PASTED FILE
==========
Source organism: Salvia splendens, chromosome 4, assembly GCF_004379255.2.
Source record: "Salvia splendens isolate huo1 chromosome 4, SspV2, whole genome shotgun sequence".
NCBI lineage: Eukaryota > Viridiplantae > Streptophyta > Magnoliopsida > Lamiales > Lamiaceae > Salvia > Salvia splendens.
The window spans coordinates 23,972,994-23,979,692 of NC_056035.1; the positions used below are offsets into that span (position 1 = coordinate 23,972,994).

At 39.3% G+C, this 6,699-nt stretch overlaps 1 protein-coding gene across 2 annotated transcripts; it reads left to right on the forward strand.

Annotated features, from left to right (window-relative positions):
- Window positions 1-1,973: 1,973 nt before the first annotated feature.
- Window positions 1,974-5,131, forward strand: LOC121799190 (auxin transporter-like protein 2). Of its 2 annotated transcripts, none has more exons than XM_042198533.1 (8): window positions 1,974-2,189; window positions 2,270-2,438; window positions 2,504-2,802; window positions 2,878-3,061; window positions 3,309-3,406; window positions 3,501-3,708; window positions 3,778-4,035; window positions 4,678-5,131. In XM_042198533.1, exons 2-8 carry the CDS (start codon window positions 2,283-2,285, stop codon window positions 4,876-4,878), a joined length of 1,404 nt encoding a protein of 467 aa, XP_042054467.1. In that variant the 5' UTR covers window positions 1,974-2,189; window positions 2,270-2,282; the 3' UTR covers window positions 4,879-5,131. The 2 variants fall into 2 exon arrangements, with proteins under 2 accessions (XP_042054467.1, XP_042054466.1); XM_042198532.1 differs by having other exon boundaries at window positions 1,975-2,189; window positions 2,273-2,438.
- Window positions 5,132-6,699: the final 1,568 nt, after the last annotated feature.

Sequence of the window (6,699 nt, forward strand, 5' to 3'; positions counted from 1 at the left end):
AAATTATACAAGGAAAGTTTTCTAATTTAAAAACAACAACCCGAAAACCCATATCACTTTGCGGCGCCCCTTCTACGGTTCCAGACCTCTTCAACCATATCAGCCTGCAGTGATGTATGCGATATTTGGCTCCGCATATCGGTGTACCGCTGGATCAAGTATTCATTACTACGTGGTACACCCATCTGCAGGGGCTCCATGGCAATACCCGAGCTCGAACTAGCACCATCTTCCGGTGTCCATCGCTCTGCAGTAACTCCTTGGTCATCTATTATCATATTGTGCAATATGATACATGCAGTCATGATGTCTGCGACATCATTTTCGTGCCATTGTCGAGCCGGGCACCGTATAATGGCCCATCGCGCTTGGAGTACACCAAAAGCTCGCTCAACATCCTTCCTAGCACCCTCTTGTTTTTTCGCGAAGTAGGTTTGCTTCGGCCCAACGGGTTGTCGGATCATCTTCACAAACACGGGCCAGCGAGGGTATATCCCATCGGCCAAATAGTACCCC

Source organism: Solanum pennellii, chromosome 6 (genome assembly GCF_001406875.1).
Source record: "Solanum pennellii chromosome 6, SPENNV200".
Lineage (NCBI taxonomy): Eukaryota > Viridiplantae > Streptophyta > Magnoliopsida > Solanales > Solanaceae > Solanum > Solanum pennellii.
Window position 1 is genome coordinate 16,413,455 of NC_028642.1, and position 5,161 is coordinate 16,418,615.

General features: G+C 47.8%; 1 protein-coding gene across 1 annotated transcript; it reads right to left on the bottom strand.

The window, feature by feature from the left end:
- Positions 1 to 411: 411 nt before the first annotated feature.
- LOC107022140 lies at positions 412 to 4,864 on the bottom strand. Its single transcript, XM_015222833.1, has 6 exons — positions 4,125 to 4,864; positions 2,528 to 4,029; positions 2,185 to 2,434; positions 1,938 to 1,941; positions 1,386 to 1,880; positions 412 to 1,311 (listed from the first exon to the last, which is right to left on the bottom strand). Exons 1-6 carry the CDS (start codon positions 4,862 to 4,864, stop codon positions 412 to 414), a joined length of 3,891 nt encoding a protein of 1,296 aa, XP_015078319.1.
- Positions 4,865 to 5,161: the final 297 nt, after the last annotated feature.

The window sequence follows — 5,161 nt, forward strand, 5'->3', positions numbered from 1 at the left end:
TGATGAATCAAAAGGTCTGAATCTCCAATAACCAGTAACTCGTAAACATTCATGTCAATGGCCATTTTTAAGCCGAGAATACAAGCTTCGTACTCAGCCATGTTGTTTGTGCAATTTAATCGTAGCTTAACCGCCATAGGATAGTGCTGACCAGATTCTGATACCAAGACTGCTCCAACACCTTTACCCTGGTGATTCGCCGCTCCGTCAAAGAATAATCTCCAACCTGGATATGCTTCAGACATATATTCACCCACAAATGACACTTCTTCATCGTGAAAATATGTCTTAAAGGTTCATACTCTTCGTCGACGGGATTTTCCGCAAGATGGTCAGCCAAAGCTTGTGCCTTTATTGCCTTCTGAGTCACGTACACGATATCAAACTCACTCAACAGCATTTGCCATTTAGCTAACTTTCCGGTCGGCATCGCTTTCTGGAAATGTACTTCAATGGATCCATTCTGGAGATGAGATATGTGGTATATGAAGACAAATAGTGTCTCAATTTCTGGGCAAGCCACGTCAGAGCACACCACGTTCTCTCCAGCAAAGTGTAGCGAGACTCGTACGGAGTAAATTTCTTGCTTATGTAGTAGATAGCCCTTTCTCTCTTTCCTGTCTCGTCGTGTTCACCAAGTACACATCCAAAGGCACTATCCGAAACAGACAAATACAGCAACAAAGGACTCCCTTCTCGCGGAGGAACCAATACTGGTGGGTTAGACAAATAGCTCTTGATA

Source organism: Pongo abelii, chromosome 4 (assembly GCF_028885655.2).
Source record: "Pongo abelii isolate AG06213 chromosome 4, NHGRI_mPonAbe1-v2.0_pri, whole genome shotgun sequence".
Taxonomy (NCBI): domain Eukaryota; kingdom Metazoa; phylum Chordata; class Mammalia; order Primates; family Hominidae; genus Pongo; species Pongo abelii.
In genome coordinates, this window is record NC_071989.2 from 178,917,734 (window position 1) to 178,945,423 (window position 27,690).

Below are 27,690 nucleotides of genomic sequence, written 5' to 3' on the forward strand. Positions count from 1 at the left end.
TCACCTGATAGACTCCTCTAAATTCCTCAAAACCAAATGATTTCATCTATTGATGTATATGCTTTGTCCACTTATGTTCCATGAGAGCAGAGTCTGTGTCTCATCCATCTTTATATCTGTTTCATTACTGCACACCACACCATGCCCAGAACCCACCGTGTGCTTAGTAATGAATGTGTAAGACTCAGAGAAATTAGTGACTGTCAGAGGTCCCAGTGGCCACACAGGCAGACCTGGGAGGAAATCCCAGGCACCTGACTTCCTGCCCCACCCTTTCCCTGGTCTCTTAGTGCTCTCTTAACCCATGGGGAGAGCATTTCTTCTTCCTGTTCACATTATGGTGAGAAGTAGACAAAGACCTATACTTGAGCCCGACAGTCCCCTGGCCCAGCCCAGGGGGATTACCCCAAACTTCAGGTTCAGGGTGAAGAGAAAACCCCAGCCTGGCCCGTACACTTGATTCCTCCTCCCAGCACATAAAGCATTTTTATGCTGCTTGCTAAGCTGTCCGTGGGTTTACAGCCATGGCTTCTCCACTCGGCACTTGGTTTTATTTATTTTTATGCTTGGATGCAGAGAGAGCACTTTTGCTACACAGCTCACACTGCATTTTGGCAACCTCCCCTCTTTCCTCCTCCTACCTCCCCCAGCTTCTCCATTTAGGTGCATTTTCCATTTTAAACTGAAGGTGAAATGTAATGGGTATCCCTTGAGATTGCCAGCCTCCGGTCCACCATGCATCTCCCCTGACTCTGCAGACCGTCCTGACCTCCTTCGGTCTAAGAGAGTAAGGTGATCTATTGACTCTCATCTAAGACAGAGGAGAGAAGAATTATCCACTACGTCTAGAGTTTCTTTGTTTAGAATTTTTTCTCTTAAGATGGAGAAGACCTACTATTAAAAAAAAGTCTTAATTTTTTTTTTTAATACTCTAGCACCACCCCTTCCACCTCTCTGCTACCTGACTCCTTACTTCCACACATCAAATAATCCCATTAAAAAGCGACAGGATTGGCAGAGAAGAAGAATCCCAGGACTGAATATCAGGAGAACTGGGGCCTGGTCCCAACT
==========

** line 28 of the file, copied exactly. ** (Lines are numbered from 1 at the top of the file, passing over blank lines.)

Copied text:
TCACCTGATAGACTCCTCTAAATTCCTCAAAACCAAATGATTTCATCTATTGATGTATATGCTTTGTCCACTTATGTTCCATGAGAGCAGAGTCTGTGTCTCATCCATCTTTATATCTGTTTCATTACTGCACACCACACCATGCCCAGAACCCACCGTGTGCTTAGTAATGAATGTGTAAGACTCAGAGAAATTAGTGACTGTCAGAGGTCCCAGTGGCCACACAGGCAGACCTGGGAGGAAATCCCAGGCACCTGACTTCCTGCCCCACCCTTTCCCTGGTCTCTTAGTGCTCTCTTAACCCATGGGGAGAGCATTTCTTCTTCCTGTTCACATTATGGTGAGAAGTAGACAAAGACCTATACTTGAGCCCGACAGTCCCCTGGCCCAGCCCAGGGGGATTACCCCAAACTTCAGGTTCAGGGTGAAGAGAAAACCCCAGCCTGGCCCGTACACTTGATTCCTCCTCCCAGCACATAAAGCATTTTTATGCTGCTTGCTAAGCTGTCCGTGGGTTTACAGCCATGGCTTCTCCACTCGGCACTTGGTTTTATTTATTTTTATGCTTGGATGCAGAGAGAGCACTTTTGCTACACAGCTCACACTGCATTTTGGCAACCTCCCCTCTTTCCTCCTCCTACCTCCCCCAGCTTCTCCATTTAGGTGCATTTTCCATTTTAAACTGAAGGTGAAATGTAATGGGTATCCCTTGAGATTGCCAGCCTCCGGTCCACCATGCATCTCCCCTGACTCTGCAGACCGTCCTGACCTCCTTCGGTCTAAGAGAGTAAGGTGATCTATTGACTCTCATCTAAGACAGAGGAGAGAAGAATTATCCACTACGTCTAGAGTTTCTTTGTTTAGAATTTTTTCTCTTAAGATGGAGAAGACCTACTATTAAAAAAAAGTCTTAATTTTTTTTTTTAATACTCTAGCACCACCCCTTCCACCTCTCTGCTACCTGACTCCTTACTTCCACACATCAAATAATCCCATTAAAAAGCGACAGGATTGGCAGAGAAGAAGAATCCCAGGACTGAATATCAGGAGAACTGGGGCCTGGTCCCAACT